NEW DELHI: Indian Prime Minister Narendra Modi on Monday congratulated Imran Khan on becoming Pakistan’s premier.
In a letter to his counterpart, Modi expressed the need for constructive and meaningful bilateral engagement.
He also expressed his commitment to peaceful, neighborly relations, and stressed the need for a terror-free South Asia.
But Modi’s Bharatiya Janata Party (BJP) criticized Indian politician Navjot Singh Sidhu for visiting Islamabad to participate in Khan’s swearing-in ceremony.
The BJP demanded Sidhu’s sacking from the post of Cabinet minister in Punjab province, and asked the opposition Congress Party to “sack him from the party for hugging” Gen. Qamar Javed Bajwa, the Pakistani Army chief.
The hug “is not an ordinary thing,” said BJP spokesman Sambit Patra, adding that Sidhu “is not an ordinary man but a minister in the Punjab government, and every Indian has taken this issue very seriously.”
Sidiq Wahid, a Kashmiri scholar and senior fellow at the Centre for Policy Research in New Delhi, told Arab News: “The muscular nationalism practiced by the Hindu right-wing BJP treats other nationalists as the enemy.”
He said: “I see hope for meaningful talks with Pakistan only when there’s a dramatic change in the current trajectory of Indian politics.”
When contacted by Arab News, Sidhu declined to comment, but upon his return to India he said: “I pray for the people who criticized me, but I felt too much love and affection from Pakistan when I was there.”
Vinod Sharma, political editor of the Hindustan Times, told Arab News that “it’s unbecoming of a mature democracy” to raise the issue of Sidhu visiting and hugging Bajwa.
“India isn’t that weak as to not let an Indian be hugged by the Pakistani Army chief. The paranoia of the right-wing fringe is a gross misrepresentation of a great democracy that India happens to be,” Sharma said.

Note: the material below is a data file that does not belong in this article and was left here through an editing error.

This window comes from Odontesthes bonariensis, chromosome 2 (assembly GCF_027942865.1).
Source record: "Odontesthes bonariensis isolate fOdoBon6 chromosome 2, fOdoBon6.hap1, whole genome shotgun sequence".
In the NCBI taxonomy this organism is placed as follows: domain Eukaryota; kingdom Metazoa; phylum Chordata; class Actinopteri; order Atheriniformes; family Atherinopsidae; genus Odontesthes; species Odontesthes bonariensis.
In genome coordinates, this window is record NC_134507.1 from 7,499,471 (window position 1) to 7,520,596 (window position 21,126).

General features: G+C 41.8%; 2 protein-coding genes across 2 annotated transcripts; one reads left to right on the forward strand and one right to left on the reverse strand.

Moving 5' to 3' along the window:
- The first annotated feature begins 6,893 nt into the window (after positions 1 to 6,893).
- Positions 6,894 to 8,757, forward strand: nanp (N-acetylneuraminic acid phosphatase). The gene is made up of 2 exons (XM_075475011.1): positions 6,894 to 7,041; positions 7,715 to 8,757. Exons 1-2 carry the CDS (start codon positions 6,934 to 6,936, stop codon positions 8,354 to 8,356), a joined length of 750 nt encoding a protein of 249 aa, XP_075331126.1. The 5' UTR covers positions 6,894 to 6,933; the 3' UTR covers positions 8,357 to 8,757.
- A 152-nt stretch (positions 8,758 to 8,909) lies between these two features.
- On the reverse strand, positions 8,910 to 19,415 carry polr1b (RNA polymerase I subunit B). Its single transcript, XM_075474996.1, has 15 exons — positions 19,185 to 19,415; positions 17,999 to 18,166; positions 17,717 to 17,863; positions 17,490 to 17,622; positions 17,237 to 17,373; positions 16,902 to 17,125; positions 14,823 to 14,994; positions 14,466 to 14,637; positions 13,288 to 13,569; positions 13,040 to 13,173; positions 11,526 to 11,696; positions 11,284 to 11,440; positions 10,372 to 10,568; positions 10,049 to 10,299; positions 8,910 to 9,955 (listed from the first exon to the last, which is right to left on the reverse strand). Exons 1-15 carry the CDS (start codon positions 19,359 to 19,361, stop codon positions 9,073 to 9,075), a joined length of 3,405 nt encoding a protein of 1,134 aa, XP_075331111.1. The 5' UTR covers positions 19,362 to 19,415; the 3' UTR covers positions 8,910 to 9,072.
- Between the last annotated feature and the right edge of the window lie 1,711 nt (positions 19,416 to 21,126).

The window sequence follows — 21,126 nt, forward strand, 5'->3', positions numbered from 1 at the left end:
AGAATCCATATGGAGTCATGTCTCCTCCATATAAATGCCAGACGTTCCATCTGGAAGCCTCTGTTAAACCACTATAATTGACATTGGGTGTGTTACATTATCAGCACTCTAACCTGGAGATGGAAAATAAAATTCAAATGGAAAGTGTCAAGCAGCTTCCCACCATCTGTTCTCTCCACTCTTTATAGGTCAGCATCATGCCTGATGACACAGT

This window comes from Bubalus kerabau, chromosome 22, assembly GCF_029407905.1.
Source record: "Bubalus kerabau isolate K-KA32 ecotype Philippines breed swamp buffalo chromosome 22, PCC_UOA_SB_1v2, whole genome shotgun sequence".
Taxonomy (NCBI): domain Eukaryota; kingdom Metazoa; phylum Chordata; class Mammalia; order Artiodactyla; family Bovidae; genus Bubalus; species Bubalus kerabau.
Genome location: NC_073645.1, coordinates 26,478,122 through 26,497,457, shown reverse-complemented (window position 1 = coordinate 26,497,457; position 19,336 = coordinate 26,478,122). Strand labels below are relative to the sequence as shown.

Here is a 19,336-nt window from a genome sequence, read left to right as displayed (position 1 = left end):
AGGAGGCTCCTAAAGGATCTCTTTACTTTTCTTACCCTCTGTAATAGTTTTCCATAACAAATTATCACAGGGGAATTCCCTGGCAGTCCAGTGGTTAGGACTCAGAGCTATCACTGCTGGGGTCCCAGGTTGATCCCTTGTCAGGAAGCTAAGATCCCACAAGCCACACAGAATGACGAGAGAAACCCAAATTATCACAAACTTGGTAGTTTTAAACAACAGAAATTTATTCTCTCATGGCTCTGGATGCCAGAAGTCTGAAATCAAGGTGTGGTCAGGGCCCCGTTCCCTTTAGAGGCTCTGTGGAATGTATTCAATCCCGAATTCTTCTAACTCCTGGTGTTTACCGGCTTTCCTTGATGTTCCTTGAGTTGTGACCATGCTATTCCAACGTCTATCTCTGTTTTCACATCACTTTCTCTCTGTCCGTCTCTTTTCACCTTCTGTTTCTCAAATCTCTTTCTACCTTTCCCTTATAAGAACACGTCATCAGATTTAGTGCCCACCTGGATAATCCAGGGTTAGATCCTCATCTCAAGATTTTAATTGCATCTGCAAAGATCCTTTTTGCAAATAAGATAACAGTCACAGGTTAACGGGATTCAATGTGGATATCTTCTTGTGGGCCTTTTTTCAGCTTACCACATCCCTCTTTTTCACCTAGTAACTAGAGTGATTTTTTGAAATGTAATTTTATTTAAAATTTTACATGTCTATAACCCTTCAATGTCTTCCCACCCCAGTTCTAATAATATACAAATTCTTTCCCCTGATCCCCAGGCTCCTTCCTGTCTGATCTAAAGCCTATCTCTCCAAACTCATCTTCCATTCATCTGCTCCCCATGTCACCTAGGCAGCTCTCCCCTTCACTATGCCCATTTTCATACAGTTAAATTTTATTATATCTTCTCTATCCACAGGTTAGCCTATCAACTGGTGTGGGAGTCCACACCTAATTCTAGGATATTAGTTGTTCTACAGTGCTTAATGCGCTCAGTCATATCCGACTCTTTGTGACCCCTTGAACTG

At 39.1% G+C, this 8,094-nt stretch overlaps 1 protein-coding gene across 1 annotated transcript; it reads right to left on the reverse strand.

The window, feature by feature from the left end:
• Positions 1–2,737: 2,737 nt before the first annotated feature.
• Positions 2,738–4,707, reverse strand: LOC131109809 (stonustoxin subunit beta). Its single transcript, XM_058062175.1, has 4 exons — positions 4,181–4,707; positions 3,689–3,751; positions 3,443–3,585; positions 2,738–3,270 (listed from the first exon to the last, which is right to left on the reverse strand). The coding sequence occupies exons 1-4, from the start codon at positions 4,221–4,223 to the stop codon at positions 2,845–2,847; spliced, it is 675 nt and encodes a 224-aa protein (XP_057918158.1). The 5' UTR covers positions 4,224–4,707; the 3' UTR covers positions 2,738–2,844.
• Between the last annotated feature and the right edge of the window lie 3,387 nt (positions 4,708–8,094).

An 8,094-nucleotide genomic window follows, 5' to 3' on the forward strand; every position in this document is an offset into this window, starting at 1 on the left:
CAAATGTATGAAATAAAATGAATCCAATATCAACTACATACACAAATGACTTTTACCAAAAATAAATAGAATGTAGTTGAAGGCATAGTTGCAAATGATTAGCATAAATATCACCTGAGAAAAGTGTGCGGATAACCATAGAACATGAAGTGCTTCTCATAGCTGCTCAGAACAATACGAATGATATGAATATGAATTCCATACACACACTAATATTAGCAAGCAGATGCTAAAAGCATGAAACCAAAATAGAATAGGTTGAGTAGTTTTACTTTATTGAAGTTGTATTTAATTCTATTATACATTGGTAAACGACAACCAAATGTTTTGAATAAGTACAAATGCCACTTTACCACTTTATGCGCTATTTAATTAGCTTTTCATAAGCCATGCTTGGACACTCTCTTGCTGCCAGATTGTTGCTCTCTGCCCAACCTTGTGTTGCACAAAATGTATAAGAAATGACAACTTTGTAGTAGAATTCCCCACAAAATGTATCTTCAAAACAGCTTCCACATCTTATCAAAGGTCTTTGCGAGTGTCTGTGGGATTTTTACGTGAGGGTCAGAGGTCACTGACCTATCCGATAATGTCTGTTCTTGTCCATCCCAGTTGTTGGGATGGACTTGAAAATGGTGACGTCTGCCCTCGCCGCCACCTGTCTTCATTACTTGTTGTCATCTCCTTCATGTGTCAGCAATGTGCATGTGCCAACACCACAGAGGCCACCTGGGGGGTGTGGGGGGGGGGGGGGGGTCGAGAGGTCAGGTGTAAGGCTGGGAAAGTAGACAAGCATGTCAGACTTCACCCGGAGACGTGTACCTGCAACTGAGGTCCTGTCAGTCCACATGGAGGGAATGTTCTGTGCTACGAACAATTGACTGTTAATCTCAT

“The Hindu right wing is adept at creating India-Pakistan, Hindu-Muslim binaries for political-electoral gains,” he added.
“It’s a dangerous game, and in the name of defending India they’re hurting its time-tested, inclusive character.”
But Robin Singh, a Punjab-based journalist and civil rights activist, said: “Sidhu crossed his brief while visiting Pakistan. He forgot that he is a public representative, and should have kept in mind the troubled relationship between India and Pakistan. By hugging the army chief, he has hurt the sentiment of people in India.”
The Congress Party has refused to comment on the issue, terming it “a personal visit of Sidhu to meet his friend.”
Sharma said this “polarizing debate is disturbing and aimed at sheer electoral dividends,” blaming “a section of the Indian media for the propagation of binaries to enhance their market share.”
He added: “It’s a self-defeating pursuit as it doesn’t leave the audience educated on complex foreign policy issues.”